As Canada’s health systems strain, more private care would mark ‘deterioration’: minister

Federal Health Minister Mark Holland listens to a question from a reporter during a news conference, Tuesday, Dec. 12, 2023 in Ottawa. © Adrian Wyld / The Canadian Press

Health Minister Mark Holland says while some provinces are using private health care as a stop-gap to try to address system strains, health-care delivery must stay publicly funded.

His comments come after two doctors last week warned that the crisis in Canada’s emergency rooms has become “horrific and inhumane,” and after the Ontario Hospital Association warned last week that a “huge spike” in population and aging residents is a major challenge for provincial health-care providers.

“We’re not going to allow that to happen. Let me be very clear, Canada and Canadians are deeply proud of having a public health-care system,” Holland said in an interview with The West Block guest host Eric Sorensen.

“We know that not only is it a deterioration of care to allow private care to expand, but it really has a huge injurious impact on costs as well. It’s way too expensive.”

Provinces like Ontario are looking to allow more private clinics to ease wait times for surgeries and medical imaging.

While the health minister is steadfast on upholding the Canada Health Act as written, he did acknowledge there will have to be more discussion around virtual health care that is primarily delivered privately.

Holland says work continues to ease pressure on a heavily strained health system, almost a year after a massive expansion to the Canada Health Transfer program was announced.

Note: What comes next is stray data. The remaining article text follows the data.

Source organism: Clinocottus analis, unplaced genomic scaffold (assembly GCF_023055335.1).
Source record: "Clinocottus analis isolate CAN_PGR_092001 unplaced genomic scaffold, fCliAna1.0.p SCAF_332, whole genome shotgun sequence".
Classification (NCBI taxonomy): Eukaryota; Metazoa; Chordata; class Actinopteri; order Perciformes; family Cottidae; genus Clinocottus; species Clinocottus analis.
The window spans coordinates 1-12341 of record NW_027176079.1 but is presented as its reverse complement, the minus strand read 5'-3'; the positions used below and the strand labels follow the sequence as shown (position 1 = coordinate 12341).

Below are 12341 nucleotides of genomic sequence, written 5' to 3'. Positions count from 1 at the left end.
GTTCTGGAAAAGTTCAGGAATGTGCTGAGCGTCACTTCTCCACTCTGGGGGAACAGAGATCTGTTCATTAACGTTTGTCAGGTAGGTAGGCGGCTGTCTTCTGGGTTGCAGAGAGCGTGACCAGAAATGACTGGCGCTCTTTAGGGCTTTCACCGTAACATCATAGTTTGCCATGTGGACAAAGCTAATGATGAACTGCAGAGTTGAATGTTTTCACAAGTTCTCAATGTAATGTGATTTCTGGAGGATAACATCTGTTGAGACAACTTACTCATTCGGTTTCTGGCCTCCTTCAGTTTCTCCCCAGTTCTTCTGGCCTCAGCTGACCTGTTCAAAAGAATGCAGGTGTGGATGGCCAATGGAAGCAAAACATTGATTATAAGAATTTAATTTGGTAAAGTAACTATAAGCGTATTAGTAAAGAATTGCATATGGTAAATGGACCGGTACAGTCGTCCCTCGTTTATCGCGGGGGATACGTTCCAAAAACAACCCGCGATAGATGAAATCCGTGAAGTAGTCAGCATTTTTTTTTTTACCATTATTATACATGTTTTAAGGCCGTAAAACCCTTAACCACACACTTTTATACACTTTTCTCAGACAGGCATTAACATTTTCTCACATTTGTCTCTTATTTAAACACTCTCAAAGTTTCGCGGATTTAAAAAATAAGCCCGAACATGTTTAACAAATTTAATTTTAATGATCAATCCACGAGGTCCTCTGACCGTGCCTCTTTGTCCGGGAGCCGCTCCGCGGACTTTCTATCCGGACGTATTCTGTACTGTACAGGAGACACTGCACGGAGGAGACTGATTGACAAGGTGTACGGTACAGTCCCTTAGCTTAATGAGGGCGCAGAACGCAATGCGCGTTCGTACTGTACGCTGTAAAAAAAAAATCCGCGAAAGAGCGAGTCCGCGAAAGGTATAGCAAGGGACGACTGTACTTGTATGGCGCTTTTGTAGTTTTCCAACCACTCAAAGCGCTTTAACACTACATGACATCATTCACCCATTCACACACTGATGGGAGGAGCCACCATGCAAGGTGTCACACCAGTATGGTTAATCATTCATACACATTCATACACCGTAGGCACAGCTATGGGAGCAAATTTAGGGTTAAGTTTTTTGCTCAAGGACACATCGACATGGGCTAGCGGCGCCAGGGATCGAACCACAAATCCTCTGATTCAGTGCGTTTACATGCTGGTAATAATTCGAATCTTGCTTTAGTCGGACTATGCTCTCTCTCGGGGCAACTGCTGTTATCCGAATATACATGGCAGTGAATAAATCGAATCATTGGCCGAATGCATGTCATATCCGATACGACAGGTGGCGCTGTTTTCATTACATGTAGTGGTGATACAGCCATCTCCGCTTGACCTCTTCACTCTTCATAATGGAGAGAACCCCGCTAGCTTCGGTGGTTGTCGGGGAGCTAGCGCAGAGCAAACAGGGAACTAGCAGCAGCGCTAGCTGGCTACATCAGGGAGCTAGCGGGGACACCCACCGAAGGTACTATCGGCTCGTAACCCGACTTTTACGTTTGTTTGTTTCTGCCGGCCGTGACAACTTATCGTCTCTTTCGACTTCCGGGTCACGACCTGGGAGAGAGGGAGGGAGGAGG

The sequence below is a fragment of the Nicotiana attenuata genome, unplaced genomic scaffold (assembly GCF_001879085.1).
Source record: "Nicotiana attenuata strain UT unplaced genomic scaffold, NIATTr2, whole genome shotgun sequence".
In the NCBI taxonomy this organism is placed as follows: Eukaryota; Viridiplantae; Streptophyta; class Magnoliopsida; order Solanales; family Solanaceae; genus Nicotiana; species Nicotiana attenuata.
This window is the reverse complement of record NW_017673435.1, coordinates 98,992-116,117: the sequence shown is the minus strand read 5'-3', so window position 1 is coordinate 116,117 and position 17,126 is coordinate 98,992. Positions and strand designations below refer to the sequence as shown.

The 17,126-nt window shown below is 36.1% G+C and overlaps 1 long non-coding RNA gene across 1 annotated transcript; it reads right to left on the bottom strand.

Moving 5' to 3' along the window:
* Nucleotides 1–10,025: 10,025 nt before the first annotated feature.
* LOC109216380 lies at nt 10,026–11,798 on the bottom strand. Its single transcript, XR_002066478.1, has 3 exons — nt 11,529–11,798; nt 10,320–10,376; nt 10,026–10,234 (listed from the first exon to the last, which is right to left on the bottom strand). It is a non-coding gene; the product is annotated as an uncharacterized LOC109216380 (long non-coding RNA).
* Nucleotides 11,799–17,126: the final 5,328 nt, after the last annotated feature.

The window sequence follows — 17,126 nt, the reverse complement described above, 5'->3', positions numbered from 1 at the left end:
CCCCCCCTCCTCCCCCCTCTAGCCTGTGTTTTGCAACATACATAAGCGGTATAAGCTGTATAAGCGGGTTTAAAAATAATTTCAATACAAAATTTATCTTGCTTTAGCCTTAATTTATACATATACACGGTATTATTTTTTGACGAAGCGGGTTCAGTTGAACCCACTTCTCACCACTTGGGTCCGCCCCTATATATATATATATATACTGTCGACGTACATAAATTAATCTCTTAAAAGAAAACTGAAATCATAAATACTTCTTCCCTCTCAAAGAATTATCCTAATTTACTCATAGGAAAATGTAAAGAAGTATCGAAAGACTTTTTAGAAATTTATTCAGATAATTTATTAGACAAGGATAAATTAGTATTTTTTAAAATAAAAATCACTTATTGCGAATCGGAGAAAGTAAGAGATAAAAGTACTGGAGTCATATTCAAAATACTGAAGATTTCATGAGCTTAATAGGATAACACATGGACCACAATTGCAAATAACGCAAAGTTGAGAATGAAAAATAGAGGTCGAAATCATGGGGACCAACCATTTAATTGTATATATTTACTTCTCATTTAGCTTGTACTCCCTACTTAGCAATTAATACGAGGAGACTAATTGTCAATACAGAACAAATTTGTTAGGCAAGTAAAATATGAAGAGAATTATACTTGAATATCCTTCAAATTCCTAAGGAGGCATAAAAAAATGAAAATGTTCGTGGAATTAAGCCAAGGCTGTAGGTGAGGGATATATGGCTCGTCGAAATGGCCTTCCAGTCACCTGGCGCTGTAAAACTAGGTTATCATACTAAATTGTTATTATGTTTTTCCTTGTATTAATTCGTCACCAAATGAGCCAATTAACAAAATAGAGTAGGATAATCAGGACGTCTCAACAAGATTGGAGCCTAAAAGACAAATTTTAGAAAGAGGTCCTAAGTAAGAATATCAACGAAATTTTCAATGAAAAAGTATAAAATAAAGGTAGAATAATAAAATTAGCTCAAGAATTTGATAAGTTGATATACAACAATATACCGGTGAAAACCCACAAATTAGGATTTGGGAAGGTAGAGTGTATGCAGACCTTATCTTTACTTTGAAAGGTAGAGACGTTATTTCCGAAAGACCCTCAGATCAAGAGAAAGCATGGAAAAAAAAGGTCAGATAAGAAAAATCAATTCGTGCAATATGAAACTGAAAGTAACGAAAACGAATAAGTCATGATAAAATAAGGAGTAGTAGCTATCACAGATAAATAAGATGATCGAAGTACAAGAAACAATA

“So, the system is under a lot of strain that’s natural coming out of the pandemic, but we’re here to work with provinces and territories,” Holland said.

Ottawa is offering the provinces and territories $196.1 billion over the next decade, with $46.2 billion being new money, as announced last year for health-care delivery.

Since then, four deals for the enhanced Canada Health Transfer have been finalized with British Columbia, Alberta, Nova Scotia and Prince Edward Island.

Holland defended the government’s timeline on securing these agreements, saying that its main focus is getting them right.

“We’re making sure that the moneys that are being invested are going to the priorities Canadians care about: reducing wait time, making sure they have access to a family health team and a family doctor,” Holland said.

“You’re going to see the rest of the agreements flowing out over the next two months. And I’m really excited to be able to share the fruits of that work, but it’s important that we get it right, and that’s what we’ve been focused on.”

Earlier this month, the American Federal Drug Administration (FDA) approved Florida’s application to bulk import prescription drugs from Canada.

The move caused concern that American drug imports could threaten the Canadian drug supply due to the population disparity.

“There is no way any country is going to raid our drug supply in a way that endangers domestic supply,” Holland told Sorensen.

Eight other states have their own legislation allowing them to import Canadian drugs, subject to FDA approval. New Hampshire previously applied, but the FDA rejected its application in 2022.

The minister says he’s had productive conversations on the subject with U.S. ambassador to Canada David Cohen and his American counterpart, Health Secretary Xavier Becerra.

“Where Canada can expand our pharmaceutical industry and export drugs in a way that does not hurt domestic supply, of course we’re there. We want to be supportive of our G7 partners, and particularly our relationship with the United States,” Holland said.

“But that cannot come at the cost of Canada’s ability to supply its own population. Secretary Becerra and Ambassador Cohen indicated their support for that position.”

Source: Global News